Born and raised in Winnipeg’s inner city, he has extensive experience in community economic development, policy development, urban and regional planning and project management.
Harry overcame initial adversities in Winnipeg’s inner city with his steadfast educational development, culminating in a Masters of City planning from the University of Manitoba. Harry used his knowledge to unlock the potential in the Winnipeg downtown core area for the enrichment of all its residents.
Harry’s continued legacy of community development can be seen in the oil capital of Edmonton, America’s most livable city Pittsburg PA, and even the Republic of Botswana. In the early 90’s he was instrumental in developing the Downtown Winnipeg Business Improvement Zone which we now know as the Downtown Winnipeg Biz. During his tenure as Director of the City of Winnipeg, Planning, Property and Development Department he played a pivotal role in the development of downtown’s new residential neighborhood “Waterfront Drive”.
Harry is currently channeling his drive and experience into his own highly successful consulting firm, providing community enrichment where it’s needed most. Being a donor to The Manitoba Museum since 2004 and a Museum Tribute supporter, Harry also officially adopted the first artefact from the Museum’s Adopt an Artefact program.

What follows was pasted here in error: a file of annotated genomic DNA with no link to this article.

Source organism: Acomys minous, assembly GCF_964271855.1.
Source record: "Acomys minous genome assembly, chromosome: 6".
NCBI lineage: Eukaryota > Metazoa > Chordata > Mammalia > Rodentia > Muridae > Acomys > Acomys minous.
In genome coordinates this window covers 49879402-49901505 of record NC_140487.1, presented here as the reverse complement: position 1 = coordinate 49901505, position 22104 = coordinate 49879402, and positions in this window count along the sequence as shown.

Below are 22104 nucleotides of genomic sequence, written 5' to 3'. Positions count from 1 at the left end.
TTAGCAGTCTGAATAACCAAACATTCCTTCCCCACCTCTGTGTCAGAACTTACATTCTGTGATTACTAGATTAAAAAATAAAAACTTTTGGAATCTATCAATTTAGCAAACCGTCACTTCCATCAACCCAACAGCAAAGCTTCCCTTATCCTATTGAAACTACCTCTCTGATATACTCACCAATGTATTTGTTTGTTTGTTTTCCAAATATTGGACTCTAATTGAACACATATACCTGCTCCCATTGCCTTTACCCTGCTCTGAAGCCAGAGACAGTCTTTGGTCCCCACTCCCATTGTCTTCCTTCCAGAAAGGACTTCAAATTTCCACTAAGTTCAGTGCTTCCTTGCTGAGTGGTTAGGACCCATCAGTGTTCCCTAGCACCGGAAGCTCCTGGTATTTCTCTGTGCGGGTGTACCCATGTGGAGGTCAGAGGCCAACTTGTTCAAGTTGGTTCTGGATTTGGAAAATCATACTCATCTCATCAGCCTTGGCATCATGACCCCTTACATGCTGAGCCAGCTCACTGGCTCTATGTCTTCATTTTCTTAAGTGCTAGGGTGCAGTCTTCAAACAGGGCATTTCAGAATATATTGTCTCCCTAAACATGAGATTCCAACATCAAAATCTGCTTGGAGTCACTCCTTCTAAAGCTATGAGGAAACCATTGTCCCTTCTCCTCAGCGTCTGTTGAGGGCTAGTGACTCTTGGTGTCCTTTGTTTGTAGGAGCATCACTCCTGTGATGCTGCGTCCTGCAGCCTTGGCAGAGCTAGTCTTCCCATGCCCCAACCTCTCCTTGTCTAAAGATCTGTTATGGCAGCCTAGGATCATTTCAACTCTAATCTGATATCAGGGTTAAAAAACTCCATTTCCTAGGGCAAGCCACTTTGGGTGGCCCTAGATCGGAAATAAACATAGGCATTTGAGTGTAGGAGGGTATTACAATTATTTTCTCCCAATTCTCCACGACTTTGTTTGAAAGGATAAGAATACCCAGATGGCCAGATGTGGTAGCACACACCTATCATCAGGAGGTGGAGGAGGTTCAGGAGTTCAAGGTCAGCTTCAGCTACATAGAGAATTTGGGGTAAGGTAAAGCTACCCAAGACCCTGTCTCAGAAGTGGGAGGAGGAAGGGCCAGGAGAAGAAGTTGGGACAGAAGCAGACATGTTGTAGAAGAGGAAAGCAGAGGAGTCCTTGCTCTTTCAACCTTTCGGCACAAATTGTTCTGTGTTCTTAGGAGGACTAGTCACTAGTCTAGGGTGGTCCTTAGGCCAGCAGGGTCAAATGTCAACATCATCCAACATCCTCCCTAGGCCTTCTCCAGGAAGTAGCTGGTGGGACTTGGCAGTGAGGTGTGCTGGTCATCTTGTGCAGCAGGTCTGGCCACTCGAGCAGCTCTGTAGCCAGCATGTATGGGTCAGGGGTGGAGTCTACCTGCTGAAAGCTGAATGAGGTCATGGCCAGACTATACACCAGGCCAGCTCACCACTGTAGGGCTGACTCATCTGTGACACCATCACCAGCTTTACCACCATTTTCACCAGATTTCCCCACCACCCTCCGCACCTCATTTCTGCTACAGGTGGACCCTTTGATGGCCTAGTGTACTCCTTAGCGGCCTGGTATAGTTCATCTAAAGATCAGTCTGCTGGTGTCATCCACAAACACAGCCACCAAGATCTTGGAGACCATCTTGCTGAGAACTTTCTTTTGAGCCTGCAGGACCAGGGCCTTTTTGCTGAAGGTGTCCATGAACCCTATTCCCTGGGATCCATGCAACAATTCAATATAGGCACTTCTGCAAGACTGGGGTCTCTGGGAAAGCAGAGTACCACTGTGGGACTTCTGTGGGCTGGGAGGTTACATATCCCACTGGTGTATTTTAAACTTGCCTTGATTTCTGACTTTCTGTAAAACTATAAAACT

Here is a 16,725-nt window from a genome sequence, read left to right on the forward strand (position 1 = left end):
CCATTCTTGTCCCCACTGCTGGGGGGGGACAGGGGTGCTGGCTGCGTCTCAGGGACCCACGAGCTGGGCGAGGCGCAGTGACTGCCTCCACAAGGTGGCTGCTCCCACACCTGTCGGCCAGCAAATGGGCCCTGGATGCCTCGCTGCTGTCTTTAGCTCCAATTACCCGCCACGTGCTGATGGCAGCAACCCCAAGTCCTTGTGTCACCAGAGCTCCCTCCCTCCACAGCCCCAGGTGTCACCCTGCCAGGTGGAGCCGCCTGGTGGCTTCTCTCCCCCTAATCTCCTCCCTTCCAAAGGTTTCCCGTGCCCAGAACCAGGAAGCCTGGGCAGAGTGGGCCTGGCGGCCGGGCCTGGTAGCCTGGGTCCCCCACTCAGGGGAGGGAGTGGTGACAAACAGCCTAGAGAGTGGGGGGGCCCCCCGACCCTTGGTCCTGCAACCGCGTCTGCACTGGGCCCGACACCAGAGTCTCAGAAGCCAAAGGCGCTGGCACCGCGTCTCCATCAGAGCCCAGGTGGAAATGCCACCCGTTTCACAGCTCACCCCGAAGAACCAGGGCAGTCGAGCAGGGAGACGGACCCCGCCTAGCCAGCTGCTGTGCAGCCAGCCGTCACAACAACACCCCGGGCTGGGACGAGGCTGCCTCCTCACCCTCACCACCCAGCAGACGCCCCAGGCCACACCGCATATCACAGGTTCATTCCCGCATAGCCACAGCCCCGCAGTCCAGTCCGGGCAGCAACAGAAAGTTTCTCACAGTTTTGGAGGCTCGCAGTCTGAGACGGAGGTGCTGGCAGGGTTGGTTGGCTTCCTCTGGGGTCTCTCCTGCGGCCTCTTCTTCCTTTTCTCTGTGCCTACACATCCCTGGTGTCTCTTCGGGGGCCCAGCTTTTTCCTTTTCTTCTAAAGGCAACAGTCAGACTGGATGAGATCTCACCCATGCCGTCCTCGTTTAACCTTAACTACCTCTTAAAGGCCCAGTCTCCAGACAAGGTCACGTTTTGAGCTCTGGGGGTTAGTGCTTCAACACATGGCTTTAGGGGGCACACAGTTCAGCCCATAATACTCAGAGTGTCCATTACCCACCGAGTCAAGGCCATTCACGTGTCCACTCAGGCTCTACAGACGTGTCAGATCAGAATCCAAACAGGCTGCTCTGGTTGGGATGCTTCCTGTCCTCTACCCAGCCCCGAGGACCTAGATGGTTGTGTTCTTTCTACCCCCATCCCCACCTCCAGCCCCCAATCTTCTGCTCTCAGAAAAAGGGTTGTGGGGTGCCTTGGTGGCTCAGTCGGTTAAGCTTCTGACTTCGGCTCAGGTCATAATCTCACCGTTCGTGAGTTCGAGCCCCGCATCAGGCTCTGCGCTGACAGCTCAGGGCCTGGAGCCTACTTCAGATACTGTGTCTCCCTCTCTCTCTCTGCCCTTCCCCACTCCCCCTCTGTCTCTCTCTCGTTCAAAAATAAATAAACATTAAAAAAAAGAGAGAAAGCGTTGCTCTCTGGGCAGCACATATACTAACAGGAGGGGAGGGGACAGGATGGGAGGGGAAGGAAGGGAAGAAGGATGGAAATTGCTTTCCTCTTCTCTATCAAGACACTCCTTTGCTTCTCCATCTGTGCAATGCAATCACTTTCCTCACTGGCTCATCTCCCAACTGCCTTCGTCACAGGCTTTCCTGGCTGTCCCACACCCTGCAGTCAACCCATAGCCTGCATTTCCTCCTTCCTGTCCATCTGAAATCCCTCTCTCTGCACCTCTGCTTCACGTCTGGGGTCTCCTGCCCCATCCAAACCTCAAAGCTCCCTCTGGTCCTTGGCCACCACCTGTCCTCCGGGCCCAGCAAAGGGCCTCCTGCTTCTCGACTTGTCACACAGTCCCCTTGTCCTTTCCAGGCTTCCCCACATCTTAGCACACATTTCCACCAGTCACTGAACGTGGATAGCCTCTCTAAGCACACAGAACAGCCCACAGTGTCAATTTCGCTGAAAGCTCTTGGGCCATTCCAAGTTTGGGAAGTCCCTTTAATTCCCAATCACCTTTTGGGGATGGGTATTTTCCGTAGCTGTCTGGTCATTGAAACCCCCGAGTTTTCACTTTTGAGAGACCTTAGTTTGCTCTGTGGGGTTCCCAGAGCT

Harry is continuing in the altruism that has governed his professional life by sharing a very unique and personal artefact and Heirloom from the famous Sitting Bull. This unique treasure was presented to Harry’s Grandmother Ellen Inkster as a gift by Sitting Bull himself in thanks for her kindness to him.
As seen in the June issue of Features Online:
Sitting Bull’s Bear Claw Necklace – An interesting memoire of a local man’s family history and their connection to Sitting Bull and a precious artefact on permanent display within The Manitoba Museum.